With many school subjects, I found I could teach both of my older children at the same time by reading aloud to them together. Early on, my son wasn’t reading fluently enough to gather much information from reading independently (he was still working on fluency and wasn’t really to the “reading for knowledge” stage).

My 12-year-old daughter did a great deal of independent work, so she did additional reading on the various topics we covered together as a group. Her independent reading time was followed by oral narrations for each subject (and occassionally written narrations).

THE GENERAL SCHEDULE

I was inspired to put together my own daily schedule after reading the books, A Charlotte Mason Education and More Charlotte Mason Education by Catherine Levison. The author had printed out samples of her own weekly schedules and also included examples of the actual schedules used in Charlotte Mason’s schools back in the early 1900’s (the schedules appeared in a December 1908 article in the Parent’s Review).

While my schedule was inspired by Levison and Charlotte Mason, it by no means is representative of their actual schedules. This is simply how our family adapted the idea to our own situation at the time.

–MONDAY–

  • Bible
  • Memory Verse
  • Reading
  • Writing
  • Spelling
  • Math
  • Literature
  • Science
  • Poetry
  • P.E.
  • Geography
  • Recorder
  • Crafts
  • Drawing

–TUESDAY–

  • Bible
  • Memory Verse
  • Reading
  • Writing
  • Spelling
  • Math
  • Literature
  • Science
  • Poetry
  • P.E.
  • History
  • Music Appreciation
  • Art Appreciation
  • Home Economics
  • Occupational Education

–WEDNESDAY–

  • Bible
  • Memory Verse
  • Reading
  • Writing
  • Spelling
  • Math
  • Literature
  • Science
  • Poetry
  • P.E.
  • Geography
  • Recorder
  • Crafts
  • Drawing

–THURSDAY–

  • Bible
  • Memory Verse
  • Reading
  • Writing
  • Spelling
  • Math
  • Literature
  • Science
  • Poetry
  • P.E.
  • History
  • Music Appreciation
  • Art Appreciation
  • Home Economics
  • Occupational Education

–FRIDAY–

This was our less academic day.

  • Moms Group/Homeschool Group at church
  • Volunteer opportunities
  • Field trips
  • Social activities
  • And time to fill in any subjects that were skipped for whatever reason during the rest of the week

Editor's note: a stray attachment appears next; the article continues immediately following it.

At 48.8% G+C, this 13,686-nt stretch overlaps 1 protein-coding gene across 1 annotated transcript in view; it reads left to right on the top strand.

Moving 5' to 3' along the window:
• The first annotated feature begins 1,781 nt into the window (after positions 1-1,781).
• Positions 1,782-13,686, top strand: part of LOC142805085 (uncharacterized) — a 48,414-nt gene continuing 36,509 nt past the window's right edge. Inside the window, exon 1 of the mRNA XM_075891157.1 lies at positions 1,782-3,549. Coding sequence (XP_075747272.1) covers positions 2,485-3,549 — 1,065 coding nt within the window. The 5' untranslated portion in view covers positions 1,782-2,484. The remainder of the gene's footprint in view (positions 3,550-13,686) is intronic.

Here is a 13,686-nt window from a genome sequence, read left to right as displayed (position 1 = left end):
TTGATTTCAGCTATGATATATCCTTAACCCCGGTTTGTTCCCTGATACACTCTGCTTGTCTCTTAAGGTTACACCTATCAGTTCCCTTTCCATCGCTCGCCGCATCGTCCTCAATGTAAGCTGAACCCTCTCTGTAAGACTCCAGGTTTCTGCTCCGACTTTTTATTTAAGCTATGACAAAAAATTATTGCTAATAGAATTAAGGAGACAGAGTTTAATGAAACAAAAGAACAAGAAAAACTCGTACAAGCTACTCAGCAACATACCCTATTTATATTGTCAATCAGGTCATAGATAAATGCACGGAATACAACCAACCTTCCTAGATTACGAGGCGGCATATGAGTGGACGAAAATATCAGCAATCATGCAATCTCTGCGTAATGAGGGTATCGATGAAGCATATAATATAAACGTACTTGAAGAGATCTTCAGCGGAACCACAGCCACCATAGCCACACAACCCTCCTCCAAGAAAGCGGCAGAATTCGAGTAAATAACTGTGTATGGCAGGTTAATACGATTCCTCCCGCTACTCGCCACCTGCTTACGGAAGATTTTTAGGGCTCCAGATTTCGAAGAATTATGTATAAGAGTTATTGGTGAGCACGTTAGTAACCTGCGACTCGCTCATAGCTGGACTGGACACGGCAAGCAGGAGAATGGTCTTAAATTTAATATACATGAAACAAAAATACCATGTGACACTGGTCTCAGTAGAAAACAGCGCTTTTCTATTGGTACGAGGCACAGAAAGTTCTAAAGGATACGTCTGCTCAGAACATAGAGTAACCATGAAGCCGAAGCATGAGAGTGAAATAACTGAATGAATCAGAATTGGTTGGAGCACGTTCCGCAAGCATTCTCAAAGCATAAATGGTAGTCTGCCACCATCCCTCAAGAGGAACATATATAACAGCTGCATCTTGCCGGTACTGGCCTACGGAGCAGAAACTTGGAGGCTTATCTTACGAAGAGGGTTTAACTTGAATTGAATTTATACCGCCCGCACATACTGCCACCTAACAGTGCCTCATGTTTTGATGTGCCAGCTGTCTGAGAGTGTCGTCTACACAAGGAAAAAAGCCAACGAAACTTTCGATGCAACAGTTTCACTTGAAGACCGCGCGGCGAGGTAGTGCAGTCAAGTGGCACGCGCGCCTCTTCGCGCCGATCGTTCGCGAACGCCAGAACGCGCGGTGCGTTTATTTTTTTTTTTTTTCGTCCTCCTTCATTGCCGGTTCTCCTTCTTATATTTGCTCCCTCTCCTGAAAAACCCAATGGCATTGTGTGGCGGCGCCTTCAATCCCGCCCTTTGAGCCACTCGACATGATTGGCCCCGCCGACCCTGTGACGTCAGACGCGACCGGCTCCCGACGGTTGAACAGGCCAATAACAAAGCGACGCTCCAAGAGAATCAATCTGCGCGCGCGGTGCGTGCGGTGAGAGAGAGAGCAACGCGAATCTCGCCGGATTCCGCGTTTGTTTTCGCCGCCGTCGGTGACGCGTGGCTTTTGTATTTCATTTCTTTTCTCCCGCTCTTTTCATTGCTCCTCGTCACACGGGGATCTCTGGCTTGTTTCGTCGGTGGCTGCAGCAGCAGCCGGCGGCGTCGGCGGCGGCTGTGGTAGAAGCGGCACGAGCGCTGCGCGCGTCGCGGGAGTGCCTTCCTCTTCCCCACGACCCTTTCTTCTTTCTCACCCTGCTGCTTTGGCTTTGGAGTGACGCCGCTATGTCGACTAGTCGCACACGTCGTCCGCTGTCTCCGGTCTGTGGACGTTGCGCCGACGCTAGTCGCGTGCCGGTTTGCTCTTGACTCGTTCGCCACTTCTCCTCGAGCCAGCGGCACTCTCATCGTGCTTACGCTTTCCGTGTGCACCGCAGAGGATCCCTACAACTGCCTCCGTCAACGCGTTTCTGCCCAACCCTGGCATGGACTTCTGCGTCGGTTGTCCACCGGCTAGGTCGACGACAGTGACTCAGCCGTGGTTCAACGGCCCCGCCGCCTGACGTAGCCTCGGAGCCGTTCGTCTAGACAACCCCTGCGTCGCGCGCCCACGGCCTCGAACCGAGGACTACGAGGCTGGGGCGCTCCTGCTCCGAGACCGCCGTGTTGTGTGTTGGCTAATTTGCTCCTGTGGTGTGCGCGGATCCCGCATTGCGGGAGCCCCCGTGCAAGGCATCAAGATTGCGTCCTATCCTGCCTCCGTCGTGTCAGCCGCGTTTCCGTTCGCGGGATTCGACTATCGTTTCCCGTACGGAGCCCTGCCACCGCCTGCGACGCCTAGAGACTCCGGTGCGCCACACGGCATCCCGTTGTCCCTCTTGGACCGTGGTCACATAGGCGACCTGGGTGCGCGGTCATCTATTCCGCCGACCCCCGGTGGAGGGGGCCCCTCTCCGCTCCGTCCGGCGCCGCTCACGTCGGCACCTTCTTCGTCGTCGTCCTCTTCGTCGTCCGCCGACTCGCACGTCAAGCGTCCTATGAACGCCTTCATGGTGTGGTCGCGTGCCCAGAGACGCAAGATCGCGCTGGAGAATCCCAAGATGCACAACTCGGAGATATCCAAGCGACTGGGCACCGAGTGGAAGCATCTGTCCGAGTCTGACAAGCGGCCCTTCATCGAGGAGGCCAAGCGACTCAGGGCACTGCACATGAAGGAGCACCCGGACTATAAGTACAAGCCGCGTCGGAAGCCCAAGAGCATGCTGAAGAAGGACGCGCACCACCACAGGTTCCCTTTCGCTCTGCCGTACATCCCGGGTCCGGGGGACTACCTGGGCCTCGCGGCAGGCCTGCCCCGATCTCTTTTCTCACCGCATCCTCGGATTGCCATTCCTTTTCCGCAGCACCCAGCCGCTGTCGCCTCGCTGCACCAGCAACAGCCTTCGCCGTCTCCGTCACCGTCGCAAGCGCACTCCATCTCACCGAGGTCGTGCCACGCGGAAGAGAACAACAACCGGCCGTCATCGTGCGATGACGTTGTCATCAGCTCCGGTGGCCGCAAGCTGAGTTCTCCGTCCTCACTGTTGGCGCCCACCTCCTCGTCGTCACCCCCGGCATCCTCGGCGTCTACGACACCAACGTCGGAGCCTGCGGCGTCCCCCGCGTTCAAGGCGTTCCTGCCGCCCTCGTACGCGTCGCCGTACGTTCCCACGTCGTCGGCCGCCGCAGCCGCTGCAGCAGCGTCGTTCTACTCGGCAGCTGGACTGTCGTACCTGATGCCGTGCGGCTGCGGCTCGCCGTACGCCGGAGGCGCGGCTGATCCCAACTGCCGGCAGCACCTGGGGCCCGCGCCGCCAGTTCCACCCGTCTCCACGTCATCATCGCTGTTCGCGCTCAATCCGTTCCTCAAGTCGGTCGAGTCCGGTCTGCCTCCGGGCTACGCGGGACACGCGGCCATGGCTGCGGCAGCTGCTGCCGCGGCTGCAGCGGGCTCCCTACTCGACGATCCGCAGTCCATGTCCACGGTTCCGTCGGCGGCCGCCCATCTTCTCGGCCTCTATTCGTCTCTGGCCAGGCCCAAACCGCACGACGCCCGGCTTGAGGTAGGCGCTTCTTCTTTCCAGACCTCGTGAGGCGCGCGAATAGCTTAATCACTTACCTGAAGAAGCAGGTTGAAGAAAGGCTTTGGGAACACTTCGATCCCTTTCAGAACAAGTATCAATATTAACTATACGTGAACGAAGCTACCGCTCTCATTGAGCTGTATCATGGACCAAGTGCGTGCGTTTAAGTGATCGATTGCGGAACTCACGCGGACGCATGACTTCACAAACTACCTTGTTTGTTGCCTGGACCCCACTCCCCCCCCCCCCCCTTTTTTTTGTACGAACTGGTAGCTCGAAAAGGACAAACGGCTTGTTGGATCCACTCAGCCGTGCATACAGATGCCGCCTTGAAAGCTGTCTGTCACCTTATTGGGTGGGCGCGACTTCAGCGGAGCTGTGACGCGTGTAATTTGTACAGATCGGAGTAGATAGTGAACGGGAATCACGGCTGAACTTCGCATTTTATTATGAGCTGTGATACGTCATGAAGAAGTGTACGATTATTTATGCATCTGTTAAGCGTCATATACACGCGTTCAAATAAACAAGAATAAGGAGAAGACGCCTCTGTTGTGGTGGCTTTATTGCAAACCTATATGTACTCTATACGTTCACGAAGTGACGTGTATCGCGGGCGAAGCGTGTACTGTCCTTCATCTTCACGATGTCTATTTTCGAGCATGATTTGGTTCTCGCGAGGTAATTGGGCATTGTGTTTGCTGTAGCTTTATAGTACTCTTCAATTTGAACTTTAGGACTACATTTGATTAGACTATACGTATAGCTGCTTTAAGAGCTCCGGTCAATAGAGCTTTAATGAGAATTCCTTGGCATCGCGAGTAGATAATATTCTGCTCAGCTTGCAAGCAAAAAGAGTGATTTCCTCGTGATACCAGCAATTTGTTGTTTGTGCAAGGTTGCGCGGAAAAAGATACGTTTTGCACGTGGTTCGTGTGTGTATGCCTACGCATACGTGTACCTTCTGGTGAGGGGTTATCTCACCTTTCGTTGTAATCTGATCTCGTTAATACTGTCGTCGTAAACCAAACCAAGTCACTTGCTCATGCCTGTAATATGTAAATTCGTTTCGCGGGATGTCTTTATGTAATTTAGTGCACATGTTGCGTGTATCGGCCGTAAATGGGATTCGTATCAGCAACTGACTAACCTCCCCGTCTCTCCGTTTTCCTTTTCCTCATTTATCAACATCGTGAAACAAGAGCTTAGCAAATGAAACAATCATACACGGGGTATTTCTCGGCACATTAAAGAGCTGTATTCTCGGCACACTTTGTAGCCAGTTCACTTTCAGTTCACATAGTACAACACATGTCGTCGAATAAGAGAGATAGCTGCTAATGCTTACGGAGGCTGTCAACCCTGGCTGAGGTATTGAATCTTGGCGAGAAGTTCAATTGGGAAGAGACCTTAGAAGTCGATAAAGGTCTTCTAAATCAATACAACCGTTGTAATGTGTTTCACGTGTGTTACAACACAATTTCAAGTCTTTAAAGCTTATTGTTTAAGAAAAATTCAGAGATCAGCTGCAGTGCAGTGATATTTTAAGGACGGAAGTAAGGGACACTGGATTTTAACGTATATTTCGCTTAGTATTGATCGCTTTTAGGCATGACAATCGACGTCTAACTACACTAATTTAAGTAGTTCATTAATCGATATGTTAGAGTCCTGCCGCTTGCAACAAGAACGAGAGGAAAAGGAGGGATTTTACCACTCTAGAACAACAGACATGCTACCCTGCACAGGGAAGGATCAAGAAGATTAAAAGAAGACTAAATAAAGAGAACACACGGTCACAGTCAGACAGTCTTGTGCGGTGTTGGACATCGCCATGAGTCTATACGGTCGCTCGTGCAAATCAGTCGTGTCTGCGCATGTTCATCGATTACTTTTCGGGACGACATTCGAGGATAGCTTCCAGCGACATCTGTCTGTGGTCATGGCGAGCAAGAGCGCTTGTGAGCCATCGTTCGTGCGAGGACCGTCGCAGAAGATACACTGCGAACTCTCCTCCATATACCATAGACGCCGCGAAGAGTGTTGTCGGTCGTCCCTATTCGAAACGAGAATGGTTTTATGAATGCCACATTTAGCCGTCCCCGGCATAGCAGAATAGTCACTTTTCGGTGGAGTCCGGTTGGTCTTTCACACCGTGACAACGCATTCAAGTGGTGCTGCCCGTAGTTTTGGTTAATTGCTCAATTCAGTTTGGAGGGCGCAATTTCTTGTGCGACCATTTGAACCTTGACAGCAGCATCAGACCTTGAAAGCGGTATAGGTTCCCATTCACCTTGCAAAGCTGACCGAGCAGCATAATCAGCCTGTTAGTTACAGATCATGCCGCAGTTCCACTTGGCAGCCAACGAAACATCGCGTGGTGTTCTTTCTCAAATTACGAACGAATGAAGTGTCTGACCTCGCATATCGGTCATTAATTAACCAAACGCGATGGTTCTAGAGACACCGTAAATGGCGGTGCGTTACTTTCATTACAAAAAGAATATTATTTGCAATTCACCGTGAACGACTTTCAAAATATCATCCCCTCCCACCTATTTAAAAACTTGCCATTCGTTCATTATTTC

And then every night at bedtime, I would read to my children from their “just for fun” books — no official narration with these books except for a question when we first sat down such as, “So, what was happening in Old Yeller last night?”

I hope this brief overview of how we scheduled our homeschooling day when our kids were younger proves helpful to someone.

Happy homeschooling!


ABOUT THE AUTHOR: Deborah Taylor-Hough (long-time homeschooling mother of three) is the author of several bestselling books including Frozen Assets: Cook for a Day, Eat for a Month; Frugal Living for Dummies; and A Simple Choice: A Practical Guide for Saving Your Time, Money and Sanity. Visit Debi online at: http://www.SimpleMom.com

Free Nature Study Resource

I was on the REI website recently  and stumbled upon this interesting item called the Family Adventure Program. It has a free downloadable journal for keeping track of outings and other outdoor activities.

There’s also some information on the webpage about family-friendly hikes in the local area, some free bonus activities you can download, and if your child is age 5-12, she can receive a certificate of completion and a free prize.

http://www.rei.com/family-adventure

Just thought I’d pass on the info in case anyone’s interested. Very unschooling and Charlotte Mason friendly. My kids are too old for this now (23, 20 & 15), but we all would’ve LOVED this resource when they were younger!

 I love REI and even used to work there … 😎